The ocean train station

In the middle of some ocean somewhere forgotten, there is a train station. The wet landscape surrounds the waiting hall and its seven platforms are only just so slightly raised above a surface that hides the iron tracks beneath. It is beautiful in its isolation. Striking in its lack of purpose. Alluring in the violation of its functionality. Once this was a place for arrival and departure. All that remains is the trip.

To uphold the natural order of things, the rules of the universe, trains still come and go. What is a train station without a train? And what is a train without a passenger? The large locomotives cut through the and the snake-like creature leave a temporary wound in its path that never leaves a scar. Its arrival a distortion in the fabric of space, but not in time.

Passengers are rare, but the ones that are there, are so to catch the trains that don’t go anywhere. In an isolated world, the trains take the passengers around and around. And in an isolated world, only the isolated arrive. Isolated not from land nor merged into the ocean, but turned half-spirit. With half a heart still in the mortal realm, the other half forwent into a consenting surrender. The train station is no last destination, but it is a permanent transition hall.

Circling around on tracks submerged under the surface, the trains offer their passengers a strange sort of release from existence. The travel is effortless. It is pointless. It is peaceful. There is no destination. There are no obligations. There is only you and the movement. The train takes you nowhere and no one is expecting you to arrive.

Inside the cabin, the reflects the light from suns and moons and stars on the outside. In mesmerising patterns, it’s reflected on the cabin ceiling offering a trancelike surrender to those who rock to the trains steady beat. During rain and thunder, the sound sings a lullaby as each drop falls heavy on the metal roof. The rocking movement on the rails sends even the insomniac into a state of utter relaxation. The train station is a place for peace. It is not a place to die, it is a place to rest.

I’ve been at the train station since long before the rose, back when the station was a refuge in a lonesome desert. I don’t recall why I came, but I know why I never left. There is simply nowhere to go.

Sitting in the waiting hall, I sometimes grab a coke or a bag of chips from the vending machine that never empty. I sometimes have a quick chat with the old lady that sells tickets. Sitting inside a small glassed compartment no larger than a phone boot, she’s smoking long cigarettes which glow never go out. It’s near impossible to see her through the collected smoke of the never-ending supply of cigarettes, but her purple cat-eye glasses reveal that she never goes anywhere else. She’s neither friendly nor talkative. Our conversations concern the weather, the fading paint on the walls and when the next train comes. “The train arrives when it does,” she always replies, stamps my tickets, hands it over and lights another cigarette. And then the conversation is over and I go sit among the other few passengers.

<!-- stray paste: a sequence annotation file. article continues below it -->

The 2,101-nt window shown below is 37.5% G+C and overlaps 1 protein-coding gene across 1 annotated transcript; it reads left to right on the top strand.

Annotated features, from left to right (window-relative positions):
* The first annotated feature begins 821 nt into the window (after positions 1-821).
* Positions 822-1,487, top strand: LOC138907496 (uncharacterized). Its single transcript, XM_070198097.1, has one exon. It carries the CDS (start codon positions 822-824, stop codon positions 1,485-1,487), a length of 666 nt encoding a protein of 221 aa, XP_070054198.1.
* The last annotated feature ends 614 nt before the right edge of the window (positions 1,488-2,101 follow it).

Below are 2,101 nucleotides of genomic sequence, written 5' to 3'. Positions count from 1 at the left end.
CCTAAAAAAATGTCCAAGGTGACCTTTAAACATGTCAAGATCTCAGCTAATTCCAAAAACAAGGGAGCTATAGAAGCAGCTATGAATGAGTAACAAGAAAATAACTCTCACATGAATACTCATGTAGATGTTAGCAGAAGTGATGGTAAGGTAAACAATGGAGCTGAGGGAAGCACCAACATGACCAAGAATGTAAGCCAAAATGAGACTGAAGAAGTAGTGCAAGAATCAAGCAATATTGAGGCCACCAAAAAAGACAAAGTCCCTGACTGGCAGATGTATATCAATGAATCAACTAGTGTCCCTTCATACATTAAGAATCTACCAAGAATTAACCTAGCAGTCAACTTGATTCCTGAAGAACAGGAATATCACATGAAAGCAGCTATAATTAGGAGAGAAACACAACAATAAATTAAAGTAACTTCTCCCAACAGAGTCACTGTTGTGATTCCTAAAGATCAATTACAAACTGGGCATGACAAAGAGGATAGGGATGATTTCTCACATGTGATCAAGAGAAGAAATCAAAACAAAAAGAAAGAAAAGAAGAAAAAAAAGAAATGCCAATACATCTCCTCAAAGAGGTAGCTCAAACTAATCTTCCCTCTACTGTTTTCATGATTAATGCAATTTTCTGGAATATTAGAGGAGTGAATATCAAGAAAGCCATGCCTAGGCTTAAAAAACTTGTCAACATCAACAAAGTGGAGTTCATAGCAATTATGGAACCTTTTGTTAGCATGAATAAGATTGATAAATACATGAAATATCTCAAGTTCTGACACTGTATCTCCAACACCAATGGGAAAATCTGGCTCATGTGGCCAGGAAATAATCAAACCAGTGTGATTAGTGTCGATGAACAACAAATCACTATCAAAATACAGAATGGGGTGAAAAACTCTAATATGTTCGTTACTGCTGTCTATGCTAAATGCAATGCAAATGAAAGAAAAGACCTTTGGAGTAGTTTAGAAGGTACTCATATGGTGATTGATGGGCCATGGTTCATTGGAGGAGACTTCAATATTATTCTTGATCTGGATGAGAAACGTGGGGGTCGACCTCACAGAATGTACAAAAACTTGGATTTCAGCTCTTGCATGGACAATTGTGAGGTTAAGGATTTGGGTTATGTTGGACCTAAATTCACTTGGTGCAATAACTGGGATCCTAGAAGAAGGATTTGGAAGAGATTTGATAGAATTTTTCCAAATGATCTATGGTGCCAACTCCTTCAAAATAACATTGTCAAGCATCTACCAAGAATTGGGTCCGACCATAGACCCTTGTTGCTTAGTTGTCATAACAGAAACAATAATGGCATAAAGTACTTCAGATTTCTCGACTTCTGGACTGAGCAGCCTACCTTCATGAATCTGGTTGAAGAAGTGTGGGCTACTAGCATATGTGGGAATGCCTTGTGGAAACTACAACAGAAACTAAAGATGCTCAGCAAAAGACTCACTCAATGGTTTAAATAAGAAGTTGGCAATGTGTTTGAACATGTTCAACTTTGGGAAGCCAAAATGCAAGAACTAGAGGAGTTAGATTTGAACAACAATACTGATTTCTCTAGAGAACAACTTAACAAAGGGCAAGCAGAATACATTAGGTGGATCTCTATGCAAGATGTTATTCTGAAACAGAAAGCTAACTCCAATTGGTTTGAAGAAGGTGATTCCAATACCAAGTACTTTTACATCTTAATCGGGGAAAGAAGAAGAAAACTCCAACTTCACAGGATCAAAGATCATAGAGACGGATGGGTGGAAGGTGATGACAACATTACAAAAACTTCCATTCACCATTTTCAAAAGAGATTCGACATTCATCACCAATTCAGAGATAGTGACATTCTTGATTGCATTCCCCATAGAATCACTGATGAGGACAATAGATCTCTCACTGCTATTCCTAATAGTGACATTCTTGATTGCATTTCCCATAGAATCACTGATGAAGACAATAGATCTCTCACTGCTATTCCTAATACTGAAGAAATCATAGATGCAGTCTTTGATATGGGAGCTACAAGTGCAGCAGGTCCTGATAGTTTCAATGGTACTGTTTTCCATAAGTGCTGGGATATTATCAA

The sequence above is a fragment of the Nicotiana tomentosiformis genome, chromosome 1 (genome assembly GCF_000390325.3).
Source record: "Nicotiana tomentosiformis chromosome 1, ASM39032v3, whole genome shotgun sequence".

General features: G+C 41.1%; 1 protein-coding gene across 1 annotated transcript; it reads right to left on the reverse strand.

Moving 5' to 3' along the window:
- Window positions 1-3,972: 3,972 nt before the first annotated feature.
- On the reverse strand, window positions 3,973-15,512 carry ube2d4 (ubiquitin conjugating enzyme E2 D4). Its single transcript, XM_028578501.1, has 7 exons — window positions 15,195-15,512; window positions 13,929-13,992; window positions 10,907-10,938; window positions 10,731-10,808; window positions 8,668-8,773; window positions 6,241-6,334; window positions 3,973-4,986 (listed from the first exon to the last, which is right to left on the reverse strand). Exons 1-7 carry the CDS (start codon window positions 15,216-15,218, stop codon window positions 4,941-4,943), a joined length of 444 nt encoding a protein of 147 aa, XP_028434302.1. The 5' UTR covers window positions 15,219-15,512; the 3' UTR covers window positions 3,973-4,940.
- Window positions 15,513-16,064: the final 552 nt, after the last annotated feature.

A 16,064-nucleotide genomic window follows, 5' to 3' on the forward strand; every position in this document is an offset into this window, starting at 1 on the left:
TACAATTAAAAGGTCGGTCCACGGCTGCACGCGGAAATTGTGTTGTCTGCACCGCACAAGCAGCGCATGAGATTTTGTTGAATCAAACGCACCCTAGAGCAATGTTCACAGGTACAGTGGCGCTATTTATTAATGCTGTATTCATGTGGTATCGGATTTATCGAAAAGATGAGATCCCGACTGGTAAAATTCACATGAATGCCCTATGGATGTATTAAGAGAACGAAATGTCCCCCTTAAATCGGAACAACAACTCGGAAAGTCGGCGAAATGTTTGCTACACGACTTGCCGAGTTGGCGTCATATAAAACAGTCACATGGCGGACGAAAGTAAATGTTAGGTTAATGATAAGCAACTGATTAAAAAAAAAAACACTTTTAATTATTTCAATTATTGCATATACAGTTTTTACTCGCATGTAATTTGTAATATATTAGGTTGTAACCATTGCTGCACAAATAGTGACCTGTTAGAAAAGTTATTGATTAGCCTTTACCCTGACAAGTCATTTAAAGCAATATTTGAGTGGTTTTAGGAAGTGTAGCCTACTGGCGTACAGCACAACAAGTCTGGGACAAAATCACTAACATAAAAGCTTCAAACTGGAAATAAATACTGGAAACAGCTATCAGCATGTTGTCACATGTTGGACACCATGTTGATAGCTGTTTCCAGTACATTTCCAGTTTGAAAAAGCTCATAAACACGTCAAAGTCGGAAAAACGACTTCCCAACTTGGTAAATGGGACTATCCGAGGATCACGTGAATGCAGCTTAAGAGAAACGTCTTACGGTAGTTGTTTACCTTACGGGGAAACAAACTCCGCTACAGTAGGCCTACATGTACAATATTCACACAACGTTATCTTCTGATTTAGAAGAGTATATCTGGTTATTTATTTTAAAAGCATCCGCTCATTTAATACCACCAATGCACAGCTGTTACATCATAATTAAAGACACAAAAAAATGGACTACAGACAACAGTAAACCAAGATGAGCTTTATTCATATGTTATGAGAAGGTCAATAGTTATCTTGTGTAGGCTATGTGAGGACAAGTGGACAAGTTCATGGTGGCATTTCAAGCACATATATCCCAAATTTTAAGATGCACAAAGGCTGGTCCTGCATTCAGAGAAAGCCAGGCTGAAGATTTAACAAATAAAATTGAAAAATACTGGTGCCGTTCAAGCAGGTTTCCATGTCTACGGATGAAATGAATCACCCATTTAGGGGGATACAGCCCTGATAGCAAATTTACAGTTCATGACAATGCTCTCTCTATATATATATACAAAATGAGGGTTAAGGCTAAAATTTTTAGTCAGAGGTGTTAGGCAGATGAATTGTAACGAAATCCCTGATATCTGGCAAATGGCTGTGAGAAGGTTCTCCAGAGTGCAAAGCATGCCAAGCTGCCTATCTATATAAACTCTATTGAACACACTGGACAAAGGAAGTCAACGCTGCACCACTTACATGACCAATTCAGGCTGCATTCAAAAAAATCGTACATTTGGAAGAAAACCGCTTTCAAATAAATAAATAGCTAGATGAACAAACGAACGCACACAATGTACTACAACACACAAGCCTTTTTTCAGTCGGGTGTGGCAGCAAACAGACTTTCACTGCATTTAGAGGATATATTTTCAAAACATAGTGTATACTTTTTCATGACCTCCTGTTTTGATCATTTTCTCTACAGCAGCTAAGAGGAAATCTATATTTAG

You would think we knew each other better by now. But we don’t. Amongst the anonymous strangers that come and go with the trains, a few faces are hard not to notice.

There’s a bald man in an ill-fitted suit and a briefcase he never let’s go off. Ever so often he looks on his wristwatch, taps it frustratedly and sighs. All I know about it him came from that one time he told the lady at the counter that he was late for work and needed to catch the next train as fast as possible. Like with all times, the purple cat-eye glasses in the cigarette fog had stamped a ticket, handed it to him, and told him that the train will arrive when it does; and that had been that.

Then there is the woman in the trenchcoat. The bruises on her wrists never fade and the scarf she has wrapped around her neck barely hides the marks of larger hands than hers. She wears sunglasses when the sun is out, and when it isn’t. On the trains she relaxes, dreaming herself away to a destination she’ll never reach, but in the waiting hall, there is an air of fear around her, constantly looking over her shoulder.

The man that never said anything whatsoever is dressed in a military uniform. With blank stares, he looks at the nothingness that is in front of him. He never buys a ticket. He never gets on a train. He never leaves. With death written on his face, he sits in the waiting hall, blankly staring at the wall in front of him.

Then there is the reflection of the little girl trapped in the mirror. Written in her face is the fear that she will become all the things that she fought not to be. Written on her body is all the things she became simply by fighting against them. Scars on her arms, scars on her legs, scars on her chest and scars on the inside. Life is funny that way.

Only once, did I ask myself why I was there with these people. Why I was there at the desert train station, at the ocean train station. I was not the first one to arrive, nor was I the last. But at that moment when I entered and asked for that first ticket, it was as though I knew I would never leave. For a fraction of a second, I had wondered why and looked at my travel companions questioningly as though seeking some form of companionship, a common feature to determine what we all were doing there. But then I had gotten myself a coke from the vending machine, had sat down in the waiting room and had never questioned it again.

The next train arrives when it does. Waiting for it, I am looking out over the surface asking myself how far it stretches, how deep it goes. The trains never go anywhere, but sometimes the passengers do.

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